Know thy story. Believe thy story

Writing about a first customer win is easy when the term “customer” is easily defined.  But as Liron Shapira, CTO of Quixey, pointed out, can we really define who Google’s first customer was?  I realized Quixey’s story is not typical and let Liron answer the question in the best way he saw fit. We focused on the big picture, the vision, and the attitude that sucked people onto the Quixey bandwagon.

Quixey is the search engine for apps.  The app market is saturated with apps that fit every need but at the moment when you have a specific need to fill, it’s hard to know where to start looking.  Quixey’s search engine helps a user search by the functionality of the application.

The First Player Problem

Liron noted that Quixey’s early challenges involved being a first entrant in a market that didn’t exist.  To their advantage, the barriers to entry were fewer because they did not have to fend off competitors, but it brought up a harder problem to solve –  convincing people there was indeed a need that Quixey could fill.  Liron attributed a lot of their success with the end customer, be it the distribution channels, partners, investors or developers, to a vision that was much more far-reaching and ambitious than solving an immediate problem.  His reason was simple and evoked the most innate human need – everyone wants to be a part of something bigger than . That’s how Quixey positioned itself as a great company everyone wanted to be a part of.

Be remarkable everywhere you go

Liron talked me through how this vision was embedded in everything they did to gain that early success. He also pointed out that even their marketing efforts reached towards a larger vision regardless of their size.  Last year, when Quixey had a chance to attend Techcrunch’s Disrupt, Quixey didn’t go there as just one of the presenters; they were the biggest booth there with the most people milling around.  “The way we [Quixey] think about our marketing is being remarkable everywhere we go.”

Quixey’s story is to make an impact that is far-reaching, even by Start-Up standards. The vision created a passion within the company, rendering the team numb to hard work and sensitive to the brand.  The passion and determination, brought on by a powerful vision, is the force that helped Quixey persevere early on. So take a step back today and remind yourself of the story, the vision that started it all. The passion it brews is contagious.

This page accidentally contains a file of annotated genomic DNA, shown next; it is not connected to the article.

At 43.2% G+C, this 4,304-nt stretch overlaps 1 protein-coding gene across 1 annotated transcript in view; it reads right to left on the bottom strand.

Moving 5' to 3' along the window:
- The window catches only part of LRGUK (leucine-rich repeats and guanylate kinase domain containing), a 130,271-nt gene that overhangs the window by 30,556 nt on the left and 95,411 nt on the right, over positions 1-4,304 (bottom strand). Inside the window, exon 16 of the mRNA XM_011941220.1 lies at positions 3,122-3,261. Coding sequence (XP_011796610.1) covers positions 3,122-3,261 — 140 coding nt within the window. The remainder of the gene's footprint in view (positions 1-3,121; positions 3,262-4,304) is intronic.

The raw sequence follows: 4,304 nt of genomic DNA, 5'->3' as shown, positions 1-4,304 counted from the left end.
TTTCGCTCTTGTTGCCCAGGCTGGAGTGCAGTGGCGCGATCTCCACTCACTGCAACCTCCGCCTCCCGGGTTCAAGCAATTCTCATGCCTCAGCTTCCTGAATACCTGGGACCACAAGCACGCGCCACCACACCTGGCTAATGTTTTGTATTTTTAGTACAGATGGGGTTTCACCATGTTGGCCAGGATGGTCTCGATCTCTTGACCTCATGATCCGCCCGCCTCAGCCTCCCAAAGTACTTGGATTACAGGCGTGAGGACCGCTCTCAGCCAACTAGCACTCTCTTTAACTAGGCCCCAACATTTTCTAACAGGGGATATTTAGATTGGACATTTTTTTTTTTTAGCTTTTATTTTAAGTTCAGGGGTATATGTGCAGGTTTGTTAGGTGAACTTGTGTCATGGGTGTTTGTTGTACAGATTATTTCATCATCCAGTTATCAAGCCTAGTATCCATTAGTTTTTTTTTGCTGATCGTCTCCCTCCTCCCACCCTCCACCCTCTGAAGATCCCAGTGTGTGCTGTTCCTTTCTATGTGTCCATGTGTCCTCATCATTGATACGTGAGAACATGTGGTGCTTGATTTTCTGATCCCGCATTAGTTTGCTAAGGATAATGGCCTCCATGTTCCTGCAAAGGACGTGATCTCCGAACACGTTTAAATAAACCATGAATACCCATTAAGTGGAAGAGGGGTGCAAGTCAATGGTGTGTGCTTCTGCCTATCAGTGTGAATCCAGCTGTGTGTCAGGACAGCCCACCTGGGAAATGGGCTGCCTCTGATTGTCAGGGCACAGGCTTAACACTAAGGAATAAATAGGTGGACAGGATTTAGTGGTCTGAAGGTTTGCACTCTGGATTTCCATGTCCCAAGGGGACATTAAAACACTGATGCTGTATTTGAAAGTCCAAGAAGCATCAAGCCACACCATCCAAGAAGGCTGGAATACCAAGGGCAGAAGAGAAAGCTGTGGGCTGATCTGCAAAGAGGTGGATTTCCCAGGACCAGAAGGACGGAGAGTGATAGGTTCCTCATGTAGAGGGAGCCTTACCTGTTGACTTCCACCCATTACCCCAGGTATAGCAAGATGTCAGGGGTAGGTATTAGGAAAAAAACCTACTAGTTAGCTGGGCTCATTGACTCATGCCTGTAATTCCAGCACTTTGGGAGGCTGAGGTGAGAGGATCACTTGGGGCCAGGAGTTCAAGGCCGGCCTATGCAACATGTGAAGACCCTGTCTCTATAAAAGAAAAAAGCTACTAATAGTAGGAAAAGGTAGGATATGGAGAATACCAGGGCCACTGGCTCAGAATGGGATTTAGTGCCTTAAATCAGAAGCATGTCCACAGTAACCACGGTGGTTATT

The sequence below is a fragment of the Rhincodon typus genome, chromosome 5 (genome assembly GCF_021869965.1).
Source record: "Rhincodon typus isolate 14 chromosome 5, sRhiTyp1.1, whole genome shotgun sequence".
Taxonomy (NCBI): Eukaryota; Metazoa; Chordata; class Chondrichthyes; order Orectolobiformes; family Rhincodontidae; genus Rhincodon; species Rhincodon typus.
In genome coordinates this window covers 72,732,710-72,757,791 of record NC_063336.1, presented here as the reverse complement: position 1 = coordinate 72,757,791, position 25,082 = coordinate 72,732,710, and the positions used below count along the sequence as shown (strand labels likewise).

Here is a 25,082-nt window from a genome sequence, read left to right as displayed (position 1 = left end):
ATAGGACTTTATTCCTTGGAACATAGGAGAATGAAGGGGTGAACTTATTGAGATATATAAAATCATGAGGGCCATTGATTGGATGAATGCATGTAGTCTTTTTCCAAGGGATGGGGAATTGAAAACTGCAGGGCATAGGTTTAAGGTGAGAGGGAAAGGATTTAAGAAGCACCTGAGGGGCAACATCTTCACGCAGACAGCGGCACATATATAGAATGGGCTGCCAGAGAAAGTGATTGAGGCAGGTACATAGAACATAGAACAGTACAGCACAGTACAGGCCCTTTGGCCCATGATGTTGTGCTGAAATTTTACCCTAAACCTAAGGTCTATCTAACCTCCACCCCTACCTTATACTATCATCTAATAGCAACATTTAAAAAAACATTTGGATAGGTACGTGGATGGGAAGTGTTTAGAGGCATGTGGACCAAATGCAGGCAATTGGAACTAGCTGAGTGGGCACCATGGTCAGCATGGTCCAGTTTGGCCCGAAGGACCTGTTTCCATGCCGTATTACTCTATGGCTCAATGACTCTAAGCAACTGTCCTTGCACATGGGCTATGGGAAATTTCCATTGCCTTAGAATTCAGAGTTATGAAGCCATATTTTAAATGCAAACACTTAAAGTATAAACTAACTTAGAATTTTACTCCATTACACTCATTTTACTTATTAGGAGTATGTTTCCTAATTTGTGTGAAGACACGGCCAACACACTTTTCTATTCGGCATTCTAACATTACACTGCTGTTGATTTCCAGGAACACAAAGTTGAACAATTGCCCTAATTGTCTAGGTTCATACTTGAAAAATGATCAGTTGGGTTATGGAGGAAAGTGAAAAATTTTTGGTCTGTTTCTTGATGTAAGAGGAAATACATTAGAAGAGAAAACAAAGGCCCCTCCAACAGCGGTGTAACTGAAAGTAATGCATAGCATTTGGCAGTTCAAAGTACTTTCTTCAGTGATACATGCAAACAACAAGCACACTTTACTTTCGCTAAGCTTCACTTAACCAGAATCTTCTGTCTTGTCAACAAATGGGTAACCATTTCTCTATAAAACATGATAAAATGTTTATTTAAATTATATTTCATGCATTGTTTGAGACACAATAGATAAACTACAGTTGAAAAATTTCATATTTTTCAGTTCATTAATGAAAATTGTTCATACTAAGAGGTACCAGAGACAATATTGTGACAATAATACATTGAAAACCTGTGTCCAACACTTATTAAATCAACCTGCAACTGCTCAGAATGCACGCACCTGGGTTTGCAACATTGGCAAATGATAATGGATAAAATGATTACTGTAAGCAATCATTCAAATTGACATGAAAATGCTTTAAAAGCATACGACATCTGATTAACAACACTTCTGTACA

About Liron

LironShapira is the co-founder and CTO of Quixey, The Search Engine for Apps. Before founding Quixey in 2009, Liron helped create the successful SuperPoke! Pets product as an engineer at Slide. He holds a BA in Computer Science with high honors from UC Berkeley.

To everyone taking the unpaved road…


Over these years, I have been involved in multiple startups and being a part of the Band of Angels and Founders Institute, I also have been fortunate to have watched hundreds of other startups from the sidelines.

My theory is that in most cases ONE reason is sufficient to bring down a startup. On the other hand, MANY things have to come together in a nearly perfect fashion for a startup to survive and then thrive. It will be almost impossible to say what all those things are (like a prescription.) To start with, there are external conditions and internal conditions and the interplay between decreasing the odds for success every step of the way. A series of magical moments have to happen to bring this all to life. One such magical moment is landing your first customer (or customers if you are consumer business)

Landing first customer(s) provides a lot of things. To start with:

  • It brings a new found confidence to the startup team
  • It enhances self-esteem for the entire team
  • It brings the validation that is much needed
  • It provides a new ray of hope that they CAN make it
  • It brings a new level of clarity on the problem and solution for which the customer is willing to pay
  • It provides the courage to keep going
  • It brings in a new level of support from family and close friends
  • It brings real attention from potential investors, partners and advisors
  • It brings a new level of respect for the team and the product or service
  • It eliminates expressed and unexpressed skepticism
  • It provides social proof for the offering

So, this blog will therefore focus on two main things

  • How to win your first customer(s)
  • How to keep your first customer(s)

I am no expert on everything but we will have a number of experts who have been there done that to come and tell us their real stories of how they won their first customers. Their journeys might provide you the much needed inspiration and insight to go and find your own first customers.  And, for those of you who already have their first customers in your bag, I am sure the insights are useful anyway  🙂

Once again, welcome. I am glad you are here!

Photo Courtesy: Daralee’s Web World Photos on Flickr